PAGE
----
Ebay Helps High-Street Retailers With Customer Data

In Customer Experience, Featured on App, Loyalty & CRM by Vaughn Highfield

eBay, PayPal, Ebay Enterprise, Ebay Inc, Next, High-Street, Retail Associate Platform, customer experience, customer engagement, customer loyalty, david geisinger, featured

Ebay Inc., the monolithic company that owns PayPal and online bidding site eBay, has said that it’s going to share customer data with high-street retailers.

Using the ‘Retail Associate Platform’, companies who opt-in for the service will be able to have eBay PayPal customers check-in at stores with their smartphones, allowing them to see real-time information about shopping habits.

Store assistants are given relevant information on a customer’s previous purchases along with product preferences. They’ll also be able to see if other stores nearby have a relevant product if their store doesn’t have a particular size or style in stock.

Obviously this is to help shape customer experience properly, allowing for a far more personalised experience that, according to eBay, will “empower brands to drive long-term engagement”.

It’s also hoped that this will also increase the “value of an average in-store order”.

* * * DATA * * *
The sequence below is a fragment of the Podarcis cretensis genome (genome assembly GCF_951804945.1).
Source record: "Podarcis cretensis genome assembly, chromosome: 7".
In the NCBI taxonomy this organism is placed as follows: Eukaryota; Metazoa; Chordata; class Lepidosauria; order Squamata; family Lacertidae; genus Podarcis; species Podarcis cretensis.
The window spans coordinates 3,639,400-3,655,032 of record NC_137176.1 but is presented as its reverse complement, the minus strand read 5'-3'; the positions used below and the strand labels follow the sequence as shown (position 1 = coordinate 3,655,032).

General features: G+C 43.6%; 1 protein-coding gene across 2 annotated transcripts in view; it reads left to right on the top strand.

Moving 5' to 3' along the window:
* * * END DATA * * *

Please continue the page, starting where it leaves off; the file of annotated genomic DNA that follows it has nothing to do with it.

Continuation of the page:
Gaining access to this information will also improve in-store experience and customer loyalty in the process.

It’s especially interesting to hear that, according to research carried out by eBay, 85 per cent of retailers can’t customise their in-store experiences due to a lack of customer information. The same survey also revealed that 76 per cent of retailers didn’t know when a specific customer was in their store.

“With more traditional retail models, if a customer walks in and doesn’t buy, the retailer has no idea they even exist,” said David Geisinger, head of retail business strategy at eBay Enterprise. “Even if they do buy with a credit card, the information they have is very minimal. With this new technology, retailers will be able to gather more detail that can help them understand the customer and compete in a crowded commerce landscape.”

As far as I can tell, this is going to be something completely invaluable to the vast majority of high-street stores who may not want to try and create their own bespoke solution to such a customer awareness problem.

Still, do you think this is a step in the right direction? Or is it just a move by eBay to hopefully get more people involved with using PayPal instead?


[Image: Bromley Council – Flickr]

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